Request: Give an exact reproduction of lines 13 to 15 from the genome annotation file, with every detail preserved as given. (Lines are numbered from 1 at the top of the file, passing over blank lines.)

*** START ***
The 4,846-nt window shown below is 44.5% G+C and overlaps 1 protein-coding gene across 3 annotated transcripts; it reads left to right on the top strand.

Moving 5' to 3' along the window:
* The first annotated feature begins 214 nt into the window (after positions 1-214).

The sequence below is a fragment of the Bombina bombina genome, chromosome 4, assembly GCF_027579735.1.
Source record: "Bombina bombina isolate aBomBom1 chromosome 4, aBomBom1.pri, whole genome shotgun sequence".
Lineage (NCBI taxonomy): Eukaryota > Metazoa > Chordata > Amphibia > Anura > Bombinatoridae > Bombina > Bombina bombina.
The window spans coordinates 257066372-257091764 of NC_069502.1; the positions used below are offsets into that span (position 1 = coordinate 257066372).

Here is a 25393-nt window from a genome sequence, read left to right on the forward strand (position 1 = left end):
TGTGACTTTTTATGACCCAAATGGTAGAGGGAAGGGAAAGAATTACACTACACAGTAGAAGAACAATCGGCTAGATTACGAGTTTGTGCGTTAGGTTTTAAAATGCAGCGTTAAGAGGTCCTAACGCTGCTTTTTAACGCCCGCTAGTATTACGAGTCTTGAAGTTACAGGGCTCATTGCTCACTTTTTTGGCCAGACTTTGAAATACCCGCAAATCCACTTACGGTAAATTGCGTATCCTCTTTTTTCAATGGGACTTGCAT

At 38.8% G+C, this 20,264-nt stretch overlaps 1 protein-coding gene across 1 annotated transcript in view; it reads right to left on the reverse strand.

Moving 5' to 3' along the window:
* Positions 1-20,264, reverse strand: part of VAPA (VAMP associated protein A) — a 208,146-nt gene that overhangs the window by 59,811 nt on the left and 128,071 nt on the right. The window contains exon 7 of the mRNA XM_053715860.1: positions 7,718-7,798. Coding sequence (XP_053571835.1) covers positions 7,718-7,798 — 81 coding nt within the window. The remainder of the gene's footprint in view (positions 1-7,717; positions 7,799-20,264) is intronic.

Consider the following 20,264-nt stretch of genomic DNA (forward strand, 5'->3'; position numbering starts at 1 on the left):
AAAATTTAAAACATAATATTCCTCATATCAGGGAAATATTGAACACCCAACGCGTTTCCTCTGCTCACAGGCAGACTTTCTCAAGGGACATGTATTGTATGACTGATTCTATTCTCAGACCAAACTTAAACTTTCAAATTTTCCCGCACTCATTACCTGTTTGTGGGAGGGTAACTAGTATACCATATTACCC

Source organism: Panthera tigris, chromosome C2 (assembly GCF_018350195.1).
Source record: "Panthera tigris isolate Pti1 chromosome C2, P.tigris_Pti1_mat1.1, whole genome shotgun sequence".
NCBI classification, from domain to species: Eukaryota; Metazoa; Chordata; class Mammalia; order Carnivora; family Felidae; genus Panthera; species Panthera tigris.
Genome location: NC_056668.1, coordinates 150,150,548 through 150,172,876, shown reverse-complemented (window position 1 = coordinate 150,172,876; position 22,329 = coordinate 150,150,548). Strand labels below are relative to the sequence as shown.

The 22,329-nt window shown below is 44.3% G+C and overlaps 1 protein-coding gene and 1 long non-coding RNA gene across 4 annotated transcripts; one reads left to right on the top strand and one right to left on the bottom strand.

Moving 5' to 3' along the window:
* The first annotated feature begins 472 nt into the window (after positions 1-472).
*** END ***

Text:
Consider the following 20,264-nt stretch of genomic DNA (forward strand, 5'->3'; position numbering starts at 1 on the left):
AAAATTTAAAACATAATATTCCTCATATCAGGGAAATATTGAACACCCAACGCGTTTCCTCTGCTCACAGGCAGACTTTCTCAAGGGACATGTATTGTATGACTGATTCTATTCTCAGACCAAACTTAAACTTTCAAATTTTCCCGCACTCATTACCTGTTTGTGGGAGGGTAACTAGTATACCATATTACCC

Source organism: Panthera tigris, chromosome C2 (assembly GCF_018350195.1).